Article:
|Review:||nott theodore says:|
Hi Laura! I'm here for our swap - uni has been swamping me recently (I'm sure you know the feeling) so I'm really excited to get the chance to come and read some more of your writing. I've really missed it and this story ♥
The first thing that struck me about this was your writing - kind of like always, really. I'm sure you're getting bored of me saying it by now, sorry :P But I've been away from this story - and most fanfiction in general - for quite a while, and it was still so easy for me to slip back into it as if it was the most natural thing to be reading. I just love the description and elegance and everything about your writing, and it makes it so easy to come back to this story, even after a break.
The introspection that threaded throughout this chapter was brilliant. I felt like it really showcased the way that Albus is getting older and growing as a person, someone who's seen more and experienced more than the teenage boy who was forced home after his mother's death and left to look after his family in his frustration. There was so much truth here about humanity in general that it's kind of scary, but it felt like it fit with his character so well. Albus is finally realising his own flaws and starting to admit them, even if it's not openly. When we see him in the books, he's still reluctant - like everybody is, I think - to admit his own faults and not be infallible. I wonder whether that's part of why he hid so much from Harry - he saw in Harry the sort of person that he'd like to have been, with that sense of right, and didn't want to let him down when he knew that Harry respected and loved him. (Sorry, that's kind of a tangential ramble, you can ignore that :P) Anyway, I loved the fact that Albus was so introspective here and it really showed how much he's grown and developed as a person over the years.
The thoughts on immortality were so interesting, too! Really, it's so true - even if we think that we'd rise above the idea of wanting to live forever (which sounds like a nightmare to me), so many of us chase, or at least dream of, immortality in some other form. We want to be remembered. We fear leaving the world without a trace and not having left behind some contribution that makes a difference. So in a way, we're all looking for a way to be immortal.
Achieving something that will make you - or at least your name - immortal at the age of just twenty-five sounds kind of terrifying to me to be honest, haha. That would be so incredibly overwhelming, and of course a fantastic achievement, but I can see how that would trigger so many painful memories for Albus and lead him into behaviour that he'd go on to regret.
I felt really sorry for Alain here :( He seemed similar in some ways to Gellert, which I suspect was the initial attraction for Albus, but in the end just highlighted the differences between the two of them. Albus still loves Gellert, in spite of his efforts to forget him, although he's more willing here to admit his flaws than he has been in the past. But I felt like Alain really got caught up in something that he couldn't truly imagine or understand and I felt really sorry for him when Albus was unable to be kind to him the next morning and he just had to leave.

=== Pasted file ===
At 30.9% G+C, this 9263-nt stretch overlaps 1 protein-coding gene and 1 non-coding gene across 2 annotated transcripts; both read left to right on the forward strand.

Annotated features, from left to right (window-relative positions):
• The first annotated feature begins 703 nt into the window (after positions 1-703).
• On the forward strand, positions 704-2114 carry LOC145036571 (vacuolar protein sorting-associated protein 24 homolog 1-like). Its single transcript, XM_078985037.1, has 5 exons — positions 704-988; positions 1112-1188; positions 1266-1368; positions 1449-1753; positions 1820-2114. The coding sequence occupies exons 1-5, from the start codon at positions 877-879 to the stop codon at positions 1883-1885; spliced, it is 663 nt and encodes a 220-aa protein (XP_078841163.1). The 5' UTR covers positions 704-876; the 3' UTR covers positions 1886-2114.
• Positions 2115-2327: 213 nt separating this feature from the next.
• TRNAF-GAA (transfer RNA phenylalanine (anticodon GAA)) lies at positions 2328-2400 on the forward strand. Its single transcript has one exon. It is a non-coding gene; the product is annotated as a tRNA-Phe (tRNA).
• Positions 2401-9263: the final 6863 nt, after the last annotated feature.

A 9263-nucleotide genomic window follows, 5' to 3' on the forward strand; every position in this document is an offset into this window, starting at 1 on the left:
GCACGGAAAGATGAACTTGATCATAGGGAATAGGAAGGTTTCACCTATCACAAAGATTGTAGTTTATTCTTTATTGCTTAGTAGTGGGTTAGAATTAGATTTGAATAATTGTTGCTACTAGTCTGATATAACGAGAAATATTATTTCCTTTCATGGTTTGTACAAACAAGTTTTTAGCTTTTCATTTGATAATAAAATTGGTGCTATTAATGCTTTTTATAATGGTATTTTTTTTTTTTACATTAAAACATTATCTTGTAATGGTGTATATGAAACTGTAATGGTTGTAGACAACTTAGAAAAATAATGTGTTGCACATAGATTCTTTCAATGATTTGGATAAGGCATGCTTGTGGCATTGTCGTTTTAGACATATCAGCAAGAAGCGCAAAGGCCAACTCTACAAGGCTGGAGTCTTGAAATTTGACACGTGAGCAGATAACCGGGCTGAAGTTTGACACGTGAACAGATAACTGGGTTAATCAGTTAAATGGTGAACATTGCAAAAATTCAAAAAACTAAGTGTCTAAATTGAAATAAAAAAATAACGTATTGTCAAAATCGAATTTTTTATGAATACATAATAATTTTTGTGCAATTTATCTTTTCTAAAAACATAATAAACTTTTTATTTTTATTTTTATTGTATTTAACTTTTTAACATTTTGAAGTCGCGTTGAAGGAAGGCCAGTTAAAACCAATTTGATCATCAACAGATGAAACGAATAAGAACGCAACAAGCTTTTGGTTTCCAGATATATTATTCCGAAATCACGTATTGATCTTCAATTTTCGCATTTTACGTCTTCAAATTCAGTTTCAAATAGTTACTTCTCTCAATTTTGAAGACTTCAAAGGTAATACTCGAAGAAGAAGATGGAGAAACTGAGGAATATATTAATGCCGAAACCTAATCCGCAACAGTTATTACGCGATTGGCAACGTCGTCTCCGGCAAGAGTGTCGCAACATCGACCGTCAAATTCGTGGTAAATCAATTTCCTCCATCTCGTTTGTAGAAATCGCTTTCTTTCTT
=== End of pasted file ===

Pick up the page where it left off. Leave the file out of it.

Maybe it's because I'm weird and have strange interests, but I loved the fact that you included a fragment of that letter that Gellert had sent to Albus. The way that he used all of those theories and works to justify his ideas was so fascinating, and it just shows how deeply you've thought about this and their plans. But through the years, so many people in similar positions have used what sounds like very reasonable argument to justify their causes, so it fit really well with that - after all, Gellert can't have risen to power entirely through his own skill. There has to have been charisma and charm in there to get people on his side, and a solid way to persuade people. I think Albus's reaction - the way that he wanted to find something to say other than 'I agree' in response to it, because he knew it wasn't really the right thing to do - was really telling. It shows how easy it would be to accept that sort of argument, and in a way maybe why Albus went along with it for so long, because he couldn't argue with the logic behind the argument. It's kind of worrying that Gellert was able to make such a rational argument about their plans being 'For the Greater Good' but we've seen it time and time again over history, so it's really believable.
I'm so intrigued by Albus returning to England, going back home. He's been running away from what happened because his memory of Gellert and Ariana and that night's events is fixed there, or so he thinks, but in reality it's in his mind and he can't escape it wherever he is. The physical return to England really shows the way he's starting to try and distance himself entirely from Gellert, though, and make a name for himself - and I guess will make it easier for him to ignore what's happening in Europe over the coming years.
The last line was just beautiful, too - so well done! It really captured Albus's frame of mind and the way that he can't escape Gellert wherever he goes - in a way, going back home and knowing that the memories will be waiting for him there could even be a form of acceptance and a willingness to start dealing with what happened, rather than trying to escape it?
Anyway, predictably, I loved this - and I'm sorry for rambling so much in this review! ♥